Putin appeals to Russians' 'love of fatherland'

Mr Vladimir Putin speaking at a youth forum in Moscow on Thursday. Opinion polls show him with a commanding election lead, all but guaranteeing him another term.
Mr Vladimir Putin speaking at a youth forum in Moscow on Thursday. Opinion polls show him with a commanding election lead, all but guaranteeing him another term.PHOTO: EPA-EFE

Kremlin leader seeks to boost turnout at election he is certain to win

MOSCOW • President Vladimir Putin has appealed to Russians' "love of the fatherland" to encourage them to vote tomorrow, as he seeks to boost turnout at an election he is sure to win.

The Kremlin is seeking high participation to give legitimacy to his inevitable fourth term, as opposition leader Alexei Navalny has called for a boycott of a vote he denounces as a sham.

"Who to vote for, how to exercise your right to free choice, that is the decision of each person," Mr Putin said in a video released late on Thursday and carried in news bulletins yesterday morning.

"But if the decision is avoided, then this key defining choice will be made without your opinion being taken into account."

He said Russians should be guided in their decision by their "conscience, understanding of truth and fairness, and love of the fatherland".

Regional officials are resorting to inducements - ranging from free food to prize contests - to lure voters to the polls as Mr Putin extends his rule to 2024.

Opinion polls show Mr Putin, 65, with a commanding election lead, effectively guaranteeing him another term that will take him to nearly a quarter century in power - a longevity among Kremlin leaders second only to Josef Stalin.

The only thing that could dampen Mr Putin's poll triumph is if voter apathy at a predictable contest leads to a low turnout, or if the minority of Russians who vocally oppose him take to the streets to protest against what they see as an undemocratic farce.

KEY DECISION

Who to vote for, how to exercise your right to free choice, that is the decision of each person. But if the decision is avoided, then this key defining choice will be made without your opinion being taken into account.

RUSSIAN PRESIDENT VLADIMIR PUTIN, in a video released late on Thursday and carried in news bulletins yesterday morning.

In an election campaign where Mr Putin has benefited from glowing coverage on mainstream television, he has cast himself as the only person who can defend Russia's national interests in a hostile world.

A deepening row with Britain over allegations that the Kremlin used a nerve agent to poison a Russian double agent in a sleepy English town - denied by Moscow - has not dented his standing.

"We'll withstand this onslaught," Ms Svetlana Andrus, a ribbon round her neck in the colours of the Russian flag, said during a recent rally in Moscow in support of Mr Putin.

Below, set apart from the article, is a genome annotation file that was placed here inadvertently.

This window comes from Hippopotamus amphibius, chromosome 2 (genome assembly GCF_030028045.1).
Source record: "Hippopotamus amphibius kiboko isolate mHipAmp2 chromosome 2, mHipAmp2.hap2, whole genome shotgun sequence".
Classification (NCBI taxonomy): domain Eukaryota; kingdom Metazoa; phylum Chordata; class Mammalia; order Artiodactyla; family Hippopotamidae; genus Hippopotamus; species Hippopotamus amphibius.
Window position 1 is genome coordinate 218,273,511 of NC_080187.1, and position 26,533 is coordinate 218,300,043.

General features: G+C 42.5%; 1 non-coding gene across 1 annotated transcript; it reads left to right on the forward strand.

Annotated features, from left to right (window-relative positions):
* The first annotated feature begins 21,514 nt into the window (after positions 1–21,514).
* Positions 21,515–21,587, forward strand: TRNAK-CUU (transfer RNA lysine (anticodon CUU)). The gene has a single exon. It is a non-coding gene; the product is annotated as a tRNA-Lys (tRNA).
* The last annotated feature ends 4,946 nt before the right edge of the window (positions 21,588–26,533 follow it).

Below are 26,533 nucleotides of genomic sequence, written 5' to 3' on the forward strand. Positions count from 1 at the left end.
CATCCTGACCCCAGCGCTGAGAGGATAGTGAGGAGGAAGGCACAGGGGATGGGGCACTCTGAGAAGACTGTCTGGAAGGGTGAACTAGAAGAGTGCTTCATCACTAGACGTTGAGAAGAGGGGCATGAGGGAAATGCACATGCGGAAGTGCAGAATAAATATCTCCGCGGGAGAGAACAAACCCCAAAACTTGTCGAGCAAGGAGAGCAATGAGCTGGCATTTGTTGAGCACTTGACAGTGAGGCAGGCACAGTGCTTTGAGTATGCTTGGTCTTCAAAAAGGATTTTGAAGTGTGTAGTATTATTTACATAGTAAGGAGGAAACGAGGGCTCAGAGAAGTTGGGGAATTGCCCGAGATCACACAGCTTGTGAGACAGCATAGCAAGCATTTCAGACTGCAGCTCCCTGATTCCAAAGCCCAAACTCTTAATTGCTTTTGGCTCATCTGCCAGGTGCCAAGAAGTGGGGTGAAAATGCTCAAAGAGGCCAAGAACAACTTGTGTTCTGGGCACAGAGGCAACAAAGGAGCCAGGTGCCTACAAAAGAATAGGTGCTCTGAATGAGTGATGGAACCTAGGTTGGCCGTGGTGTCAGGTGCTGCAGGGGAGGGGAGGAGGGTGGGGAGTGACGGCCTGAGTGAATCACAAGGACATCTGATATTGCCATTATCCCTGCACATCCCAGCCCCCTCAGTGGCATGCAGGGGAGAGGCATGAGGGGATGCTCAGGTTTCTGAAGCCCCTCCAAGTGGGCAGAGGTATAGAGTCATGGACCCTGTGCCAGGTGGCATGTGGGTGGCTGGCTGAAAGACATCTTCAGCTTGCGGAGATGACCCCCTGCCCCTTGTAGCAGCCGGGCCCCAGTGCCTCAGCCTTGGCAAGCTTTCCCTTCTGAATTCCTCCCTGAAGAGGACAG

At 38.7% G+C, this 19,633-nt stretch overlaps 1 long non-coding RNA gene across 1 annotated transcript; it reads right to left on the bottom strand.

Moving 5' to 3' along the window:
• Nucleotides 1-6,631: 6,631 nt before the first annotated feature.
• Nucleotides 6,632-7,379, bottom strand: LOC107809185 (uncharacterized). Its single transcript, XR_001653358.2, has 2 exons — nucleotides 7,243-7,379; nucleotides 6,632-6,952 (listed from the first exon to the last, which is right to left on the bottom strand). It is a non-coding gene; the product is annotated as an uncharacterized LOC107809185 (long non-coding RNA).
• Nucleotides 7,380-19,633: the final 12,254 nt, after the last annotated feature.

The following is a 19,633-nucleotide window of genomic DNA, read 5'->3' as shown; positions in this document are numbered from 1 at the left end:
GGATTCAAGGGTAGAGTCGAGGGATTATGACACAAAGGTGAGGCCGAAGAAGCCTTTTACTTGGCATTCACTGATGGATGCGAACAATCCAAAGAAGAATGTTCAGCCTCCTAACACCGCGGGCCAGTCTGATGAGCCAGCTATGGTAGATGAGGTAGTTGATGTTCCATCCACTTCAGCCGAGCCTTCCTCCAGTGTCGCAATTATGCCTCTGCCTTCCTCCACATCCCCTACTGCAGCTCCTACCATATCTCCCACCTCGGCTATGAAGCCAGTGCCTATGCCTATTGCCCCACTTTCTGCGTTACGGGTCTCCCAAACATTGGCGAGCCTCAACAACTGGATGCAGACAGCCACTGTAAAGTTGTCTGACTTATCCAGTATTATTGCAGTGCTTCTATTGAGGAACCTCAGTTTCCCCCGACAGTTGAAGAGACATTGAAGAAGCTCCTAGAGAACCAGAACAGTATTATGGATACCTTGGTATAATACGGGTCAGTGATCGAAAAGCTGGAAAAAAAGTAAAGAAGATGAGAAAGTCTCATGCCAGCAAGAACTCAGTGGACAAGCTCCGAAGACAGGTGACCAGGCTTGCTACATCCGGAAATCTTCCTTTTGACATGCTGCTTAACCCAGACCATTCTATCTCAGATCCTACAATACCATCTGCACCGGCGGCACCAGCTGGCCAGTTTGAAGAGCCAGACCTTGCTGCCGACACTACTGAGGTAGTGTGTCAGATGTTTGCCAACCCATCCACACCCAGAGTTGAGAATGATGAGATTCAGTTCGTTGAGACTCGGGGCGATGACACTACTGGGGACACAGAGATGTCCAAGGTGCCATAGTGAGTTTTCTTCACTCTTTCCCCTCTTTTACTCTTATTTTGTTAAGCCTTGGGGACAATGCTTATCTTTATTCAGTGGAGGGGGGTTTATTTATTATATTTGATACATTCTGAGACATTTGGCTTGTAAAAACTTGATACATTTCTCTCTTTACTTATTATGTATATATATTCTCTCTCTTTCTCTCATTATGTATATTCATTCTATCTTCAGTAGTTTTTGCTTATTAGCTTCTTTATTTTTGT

His supporters point to Russia's military intervention in Syria and its annexation of Ukraine's Crimea region in 2014 as proof of his patriotic credentials. They say US and European sanctions over the Ukraine crisis are a price worth paying.

A March 9 survey by state-run pollster VTsIOM gave Mr Putin, who was first elected president in 2000, support of 69 per cent. He is standing against seven other candidates, including millionaire communist Pavel Grudinin and former reality TV host Ksenia Sobchak, but none is polling more than 8 per cent.

The Kremlin shifted Mr Putin's annual state-of-the-nation address from December to March 1, where he hammered home his image among voters as an uncompromising defender of the nation against the West by unveiling a series of new "invincible" nuclear weapons.

That overshadowed his economic message, in which he acknowledged that 20 million Russians live in poverty and pledged to reduce their number by half while propelling the country into the world's top five economies by the middle of the next decade.

Russia is sliding down the world ranking and is forecast to fall to 17th from 11th among the largest economies within 15 years as it is overtaken by South Korea, Spain and Turkey, among others, according to the London-based Centre for Economics and Business Research.

Voting starts in the far east of the vast Russian Federation at 8am local time tomorrow and will roll westwards over 11 time zones, with polling booths in the Baltic enclave of Kaliningrad due to close at 7pm GMT tomorrow (3am on Monday Singapore time).

AGENCE FRANCE-PRESSE, REUTERS. WASHINGTON POST

A version of this article appeared in the print edition of The Straits Times on March 17, 2018, with the headline 'Putin appeals to Russians' 'love of fatherland''. Print Edition | Subscribe